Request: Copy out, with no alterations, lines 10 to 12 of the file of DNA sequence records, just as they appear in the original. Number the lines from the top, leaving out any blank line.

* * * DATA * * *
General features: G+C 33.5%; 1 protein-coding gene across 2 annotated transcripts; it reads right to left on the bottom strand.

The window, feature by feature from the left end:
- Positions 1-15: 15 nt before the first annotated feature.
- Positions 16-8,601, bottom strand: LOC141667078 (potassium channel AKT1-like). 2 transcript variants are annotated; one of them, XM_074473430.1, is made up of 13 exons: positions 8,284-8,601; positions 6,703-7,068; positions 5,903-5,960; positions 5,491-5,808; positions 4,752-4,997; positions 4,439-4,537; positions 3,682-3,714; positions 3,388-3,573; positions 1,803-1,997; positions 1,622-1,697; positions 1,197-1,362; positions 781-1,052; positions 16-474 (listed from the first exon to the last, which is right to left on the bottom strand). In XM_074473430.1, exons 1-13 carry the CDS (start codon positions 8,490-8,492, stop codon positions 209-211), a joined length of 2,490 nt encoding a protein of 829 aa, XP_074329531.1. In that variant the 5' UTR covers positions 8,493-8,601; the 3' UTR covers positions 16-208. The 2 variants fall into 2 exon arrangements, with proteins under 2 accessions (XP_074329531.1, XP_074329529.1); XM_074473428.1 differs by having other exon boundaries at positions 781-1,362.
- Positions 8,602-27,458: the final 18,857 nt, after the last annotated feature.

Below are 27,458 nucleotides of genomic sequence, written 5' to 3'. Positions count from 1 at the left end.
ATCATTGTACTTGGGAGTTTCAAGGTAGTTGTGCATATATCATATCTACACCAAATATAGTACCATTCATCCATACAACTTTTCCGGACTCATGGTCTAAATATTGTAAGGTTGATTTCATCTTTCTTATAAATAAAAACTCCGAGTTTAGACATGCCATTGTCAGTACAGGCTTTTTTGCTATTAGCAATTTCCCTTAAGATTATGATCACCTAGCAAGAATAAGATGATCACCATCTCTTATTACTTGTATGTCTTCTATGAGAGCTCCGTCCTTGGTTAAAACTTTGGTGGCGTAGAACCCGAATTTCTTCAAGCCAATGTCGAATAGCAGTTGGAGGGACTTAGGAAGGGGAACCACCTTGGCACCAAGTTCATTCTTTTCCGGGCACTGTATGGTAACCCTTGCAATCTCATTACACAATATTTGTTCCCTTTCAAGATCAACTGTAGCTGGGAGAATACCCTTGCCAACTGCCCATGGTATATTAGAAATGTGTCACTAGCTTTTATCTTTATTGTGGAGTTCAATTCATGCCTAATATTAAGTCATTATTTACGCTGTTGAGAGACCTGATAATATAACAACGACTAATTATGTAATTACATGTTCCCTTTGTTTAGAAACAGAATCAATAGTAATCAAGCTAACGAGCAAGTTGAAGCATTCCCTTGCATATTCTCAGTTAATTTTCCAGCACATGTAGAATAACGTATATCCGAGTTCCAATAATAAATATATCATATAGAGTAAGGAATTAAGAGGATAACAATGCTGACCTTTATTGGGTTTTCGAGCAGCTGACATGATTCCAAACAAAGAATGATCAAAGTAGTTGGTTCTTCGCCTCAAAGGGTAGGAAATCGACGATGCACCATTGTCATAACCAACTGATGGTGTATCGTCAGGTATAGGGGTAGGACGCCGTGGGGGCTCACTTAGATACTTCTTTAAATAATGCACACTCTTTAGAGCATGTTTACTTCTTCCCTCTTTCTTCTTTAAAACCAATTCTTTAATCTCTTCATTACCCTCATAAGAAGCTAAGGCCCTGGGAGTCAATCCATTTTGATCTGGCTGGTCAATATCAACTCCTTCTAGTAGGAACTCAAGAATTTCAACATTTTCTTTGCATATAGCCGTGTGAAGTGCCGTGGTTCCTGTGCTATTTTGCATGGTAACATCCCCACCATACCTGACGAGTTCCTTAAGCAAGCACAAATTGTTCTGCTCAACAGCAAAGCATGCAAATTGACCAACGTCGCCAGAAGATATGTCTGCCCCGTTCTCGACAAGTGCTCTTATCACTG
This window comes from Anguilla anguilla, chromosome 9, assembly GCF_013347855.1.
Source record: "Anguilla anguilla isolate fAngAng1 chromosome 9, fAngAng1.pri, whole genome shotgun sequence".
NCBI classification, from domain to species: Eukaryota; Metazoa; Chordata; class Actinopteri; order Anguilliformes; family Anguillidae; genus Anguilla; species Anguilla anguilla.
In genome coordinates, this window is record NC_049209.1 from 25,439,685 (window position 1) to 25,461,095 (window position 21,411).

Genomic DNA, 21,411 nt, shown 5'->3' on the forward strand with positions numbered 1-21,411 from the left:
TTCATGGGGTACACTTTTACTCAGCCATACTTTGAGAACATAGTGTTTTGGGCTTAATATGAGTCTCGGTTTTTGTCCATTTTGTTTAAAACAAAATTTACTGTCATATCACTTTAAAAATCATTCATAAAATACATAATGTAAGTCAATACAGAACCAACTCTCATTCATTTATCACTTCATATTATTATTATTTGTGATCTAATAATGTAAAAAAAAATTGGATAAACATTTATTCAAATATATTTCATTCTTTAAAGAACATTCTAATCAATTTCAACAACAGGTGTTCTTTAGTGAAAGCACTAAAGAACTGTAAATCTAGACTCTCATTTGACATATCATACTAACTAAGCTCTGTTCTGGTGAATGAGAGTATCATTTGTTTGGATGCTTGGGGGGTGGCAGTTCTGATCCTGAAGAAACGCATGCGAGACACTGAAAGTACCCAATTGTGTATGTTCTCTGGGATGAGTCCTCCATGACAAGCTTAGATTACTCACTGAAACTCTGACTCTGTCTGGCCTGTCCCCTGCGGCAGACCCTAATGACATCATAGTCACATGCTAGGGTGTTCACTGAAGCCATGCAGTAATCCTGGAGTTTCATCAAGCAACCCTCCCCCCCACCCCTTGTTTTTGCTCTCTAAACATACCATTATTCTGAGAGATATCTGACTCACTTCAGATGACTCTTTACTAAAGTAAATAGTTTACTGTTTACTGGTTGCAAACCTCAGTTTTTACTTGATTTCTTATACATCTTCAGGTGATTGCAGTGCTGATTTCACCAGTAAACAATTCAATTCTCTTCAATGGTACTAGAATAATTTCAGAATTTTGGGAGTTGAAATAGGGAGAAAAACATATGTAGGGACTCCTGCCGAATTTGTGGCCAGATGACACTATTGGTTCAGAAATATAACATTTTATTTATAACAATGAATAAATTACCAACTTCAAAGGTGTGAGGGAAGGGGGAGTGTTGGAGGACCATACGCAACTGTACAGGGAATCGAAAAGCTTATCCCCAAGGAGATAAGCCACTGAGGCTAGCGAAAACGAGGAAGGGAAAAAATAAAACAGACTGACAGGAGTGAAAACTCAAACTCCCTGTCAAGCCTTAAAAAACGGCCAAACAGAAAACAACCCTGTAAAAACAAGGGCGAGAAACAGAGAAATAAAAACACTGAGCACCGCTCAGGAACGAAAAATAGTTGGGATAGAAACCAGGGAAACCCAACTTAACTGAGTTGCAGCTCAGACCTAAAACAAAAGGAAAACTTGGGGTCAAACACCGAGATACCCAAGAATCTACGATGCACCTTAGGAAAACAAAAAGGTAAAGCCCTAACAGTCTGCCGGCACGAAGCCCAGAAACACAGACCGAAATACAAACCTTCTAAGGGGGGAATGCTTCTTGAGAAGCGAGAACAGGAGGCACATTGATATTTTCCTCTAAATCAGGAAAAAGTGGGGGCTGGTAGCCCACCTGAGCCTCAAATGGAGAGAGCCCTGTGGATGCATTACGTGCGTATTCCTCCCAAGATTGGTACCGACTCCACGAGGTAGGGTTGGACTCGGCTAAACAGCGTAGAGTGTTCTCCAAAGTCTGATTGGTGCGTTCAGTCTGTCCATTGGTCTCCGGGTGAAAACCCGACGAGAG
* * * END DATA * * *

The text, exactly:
NCBI classification, from domain to species: Eukaryota; Metazoa; Chordata; class Actinopteri; order Anguilliformes; family Anguillidae; genus Anguilla; species Anguilla anguilla.
In genome coordinates, this window is record NC_049209.1 from 25,439,685 (window position 1) to 25,461,095 (window position 21,411).

Genomic DNA, 21,411 nt, shown 5'->3' on the forward strand with positions numbered 1-21,411 from the left: